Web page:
3. An image of a supernatural being; an idol.
4. One that is worshiped, idealized, or followed: Money was their god.
5. A very handsome man.
6. A powerful ruler or despot.

Isn't the history of man 'without gods' the same as the history of man becoming his own god???

Just thinking...

Posted by: Bonnie Kim at June 26, 2006 5:30 PM

Every living creature down to the individual cell uses perceptions of the outside to form a construct by which it makes decisions. Life is God. To each little piece it's own.

My dog is more humane than most people I know. Her version of reality seems to be a very happy and rich one. If we humans really wanted to pursue happiness we would learn how to be golden retrievers.

If you do not know you are a God can you still be one? I would say yes, but poorly. Poor Gods…poor gods. Poor, poor gods.

Posted by: Jay Saul at June 26, 2006 9:30 PM

Aah...and what of this?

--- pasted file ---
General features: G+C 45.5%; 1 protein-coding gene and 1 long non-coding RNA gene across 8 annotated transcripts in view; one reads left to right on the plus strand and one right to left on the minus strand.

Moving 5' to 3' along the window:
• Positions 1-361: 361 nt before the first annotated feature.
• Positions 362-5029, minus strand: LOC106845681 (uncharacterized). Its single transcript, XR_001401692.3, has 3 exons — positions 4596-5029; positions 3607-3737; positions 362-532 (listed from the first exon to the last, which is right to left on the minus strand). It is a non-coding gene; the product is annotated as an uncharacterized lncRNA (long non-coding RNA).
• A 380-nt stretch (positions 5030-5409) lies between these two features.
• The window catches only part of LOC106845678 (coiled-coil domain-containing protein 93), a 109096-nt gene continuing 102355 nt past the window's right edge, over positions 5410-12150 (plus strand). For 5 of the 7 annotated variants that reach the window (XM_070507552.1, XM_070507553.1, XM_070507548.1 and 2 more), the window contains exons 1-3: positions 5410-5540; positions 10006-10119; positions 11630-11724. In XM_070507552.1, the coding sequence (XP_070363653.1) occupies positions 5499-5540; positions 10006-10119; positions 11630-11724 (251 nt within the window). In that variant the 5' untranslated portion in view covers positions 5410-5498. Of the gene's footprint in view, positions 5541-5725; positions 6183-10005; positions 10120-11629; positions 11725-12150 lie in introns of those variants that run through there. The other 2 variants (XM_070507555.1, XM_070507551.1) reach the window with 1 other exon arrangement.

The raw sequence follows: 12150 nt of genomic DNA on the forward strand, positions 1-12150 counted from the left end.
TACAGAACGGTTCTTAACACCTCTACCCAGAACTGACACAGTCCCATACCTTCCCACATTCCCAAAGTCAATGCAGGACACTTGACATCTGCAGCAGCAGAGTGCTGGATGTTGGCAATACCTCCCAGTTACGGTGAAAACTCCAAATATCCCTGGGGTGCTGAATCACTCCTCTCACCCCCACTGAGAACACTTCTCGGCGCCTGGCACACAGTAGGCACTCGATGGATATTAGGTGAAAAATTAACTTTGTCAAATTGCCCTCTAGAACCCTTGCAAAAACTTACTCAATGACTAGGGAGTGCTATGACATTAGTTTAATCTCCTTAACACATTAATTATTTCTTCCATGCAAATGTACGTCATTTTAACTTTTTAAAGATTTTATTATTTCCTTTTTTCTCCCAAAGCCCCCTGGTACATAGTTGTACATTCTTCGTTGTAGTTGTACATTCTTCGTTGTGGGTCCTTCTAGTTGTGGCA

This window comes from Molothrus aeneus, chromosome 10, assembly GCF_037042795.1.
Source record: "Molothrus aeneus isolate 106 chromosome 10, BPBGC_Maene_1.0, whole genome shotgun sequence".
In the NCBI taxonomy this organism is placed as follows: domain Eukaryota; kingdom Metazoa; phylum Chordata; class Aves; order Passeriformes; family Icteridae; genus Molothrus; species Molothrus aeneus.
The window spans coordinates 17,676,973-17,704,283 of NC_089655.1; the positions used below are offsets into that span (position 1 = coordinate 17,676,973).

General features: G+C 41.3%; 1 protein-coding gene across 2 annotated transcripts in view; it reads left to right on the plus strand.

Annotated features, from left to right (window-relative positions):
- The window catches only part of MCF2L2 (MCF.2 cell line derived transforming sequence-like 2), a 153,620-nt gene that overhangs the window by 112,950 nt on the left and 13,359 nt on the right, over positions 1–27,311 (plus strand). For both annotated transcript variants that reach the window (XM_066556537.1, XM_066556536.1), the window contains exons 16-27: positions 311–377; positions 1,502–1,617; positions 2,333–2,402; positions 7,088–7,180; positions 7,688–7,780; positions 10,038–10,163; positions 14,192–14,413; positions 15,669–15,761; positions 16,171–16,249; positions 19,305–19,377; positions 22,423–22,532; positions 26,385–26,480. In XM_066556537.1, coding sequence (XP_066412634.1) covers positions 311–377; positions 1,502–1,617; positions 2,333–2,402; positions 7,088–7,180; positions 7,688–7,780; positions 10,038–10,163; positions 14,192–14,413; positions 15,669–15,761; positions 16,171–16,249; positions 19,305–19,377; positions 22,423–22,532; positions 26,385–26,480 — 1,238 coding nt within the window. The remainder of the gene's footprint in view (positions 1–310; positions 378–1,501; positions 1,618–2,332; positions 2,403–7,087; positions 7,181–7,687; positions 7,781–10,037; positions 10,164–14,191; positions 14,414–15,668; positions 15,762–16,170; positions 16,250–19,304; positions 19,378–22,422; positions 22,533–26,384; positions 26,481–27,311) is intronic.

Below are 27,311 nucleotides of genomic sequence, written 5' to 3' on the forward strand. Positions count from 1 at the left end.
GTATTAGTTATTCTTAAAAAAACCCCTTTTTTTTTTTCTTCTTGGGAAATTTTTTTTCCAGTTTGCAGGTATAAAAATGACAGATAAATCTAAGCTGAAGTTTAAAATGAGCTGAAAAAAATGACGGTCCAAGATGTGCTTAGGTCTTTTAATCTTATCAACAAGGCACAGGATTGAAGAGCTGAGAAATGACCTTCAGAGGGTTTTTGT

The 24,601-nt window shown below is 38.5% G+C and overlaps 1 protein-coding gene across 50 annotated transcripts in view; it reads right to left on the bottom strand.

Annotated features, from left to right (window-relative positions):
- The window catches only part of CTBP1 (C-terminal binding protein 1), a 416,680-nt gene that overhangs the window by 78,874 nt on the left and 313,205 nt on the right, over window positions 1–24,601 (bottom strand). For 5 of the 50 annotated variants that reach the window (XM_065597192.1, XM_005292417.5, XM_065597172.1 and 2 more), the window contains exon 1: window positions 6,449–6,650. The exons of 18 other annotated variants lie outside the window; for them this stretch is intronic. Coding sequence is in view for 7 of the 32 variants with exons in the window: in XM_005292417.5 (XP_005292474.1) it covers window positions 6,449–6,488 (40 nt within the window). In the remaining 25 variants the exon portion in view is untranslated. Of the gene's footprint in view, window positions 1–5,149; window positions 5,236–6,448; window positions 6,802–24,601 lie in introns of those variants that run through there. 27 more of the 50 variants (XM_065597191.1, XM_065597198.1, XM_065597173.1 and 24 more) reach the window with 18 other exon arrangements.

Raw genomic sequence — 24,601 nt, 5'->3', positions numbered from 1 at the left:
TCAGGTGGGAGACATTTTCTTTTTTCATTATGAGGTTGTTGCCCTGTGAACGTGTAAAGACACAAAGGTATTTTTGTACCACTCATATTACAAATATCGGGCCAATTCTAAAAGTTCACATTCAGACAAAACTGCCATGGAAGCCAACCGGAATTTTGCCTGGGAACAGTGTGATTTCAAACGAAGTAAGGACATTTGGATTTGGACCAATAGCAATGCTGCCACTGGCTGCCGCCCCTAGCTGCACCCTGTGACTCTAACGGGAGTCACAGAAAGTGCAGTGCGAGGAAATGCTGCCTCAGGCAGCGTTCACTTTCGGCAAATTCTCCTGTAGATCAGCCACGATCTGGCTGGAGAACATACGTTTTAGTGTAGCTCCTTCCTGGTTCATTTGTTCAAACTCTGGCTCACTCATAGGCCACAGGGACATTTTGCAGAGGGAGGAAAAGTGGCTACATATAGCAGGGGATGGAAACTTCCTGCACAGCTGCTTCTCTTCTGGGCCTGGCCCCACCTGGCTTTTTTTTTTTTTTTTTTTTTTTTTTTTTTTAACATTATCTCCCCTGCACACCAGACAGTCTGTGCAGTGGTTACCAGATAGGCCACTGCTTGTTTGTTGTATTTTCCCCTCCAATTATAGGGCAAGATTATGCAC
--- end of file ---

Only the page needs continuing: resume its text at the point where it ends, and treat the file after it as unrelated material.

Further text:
The way to the essential wealth of becoming "gods"?

2 Cor. 8:9 For you know the grace of our Lord Jesus Christ, that though He was rich, yet for your sakes He became poor, that you through His poverty might become rich.

Posted by: Bonnie Kim at June 26, 2006 9:55 PM

Well that certainly clears it all up, its economics! Trickle down from on high.

Posted by: Jay Saul at June 26, 2006 10:10 PM

Jay Saul, do I detect a prayer in that last posted comment you made? LOL

Hmmm, still if we really be gods, then I would have thought to count wealth as instrinsic. Not that which can be calculated or accumulated. Divine essence.

Economics are more the preoccupation of those who claim most to speak for God. :rollingeyes:

Posted by: Bonnie Kim at June 26, 2006 10:43 PM

Jay Saul: yin-yang not binary -- this is a critical distinction. Yin-yang represents fluid, dualistic, equivalent energies (symbiotic perhaps,too, but that's another thread). Binary oppositions always depict hierarchical, vertical relations of power... think colonialism (including neo-colonialist practices we are currently witnessing). Achieving a more fluid, rhizomatic field of power relations moves out of even that dualistic form, but the dualistic structure you invoke still far preferable (to me at least) than the various institutional practices that determine our constructed realities at present... more later.


Posted by: JM at June 28, 2006 2:02 PM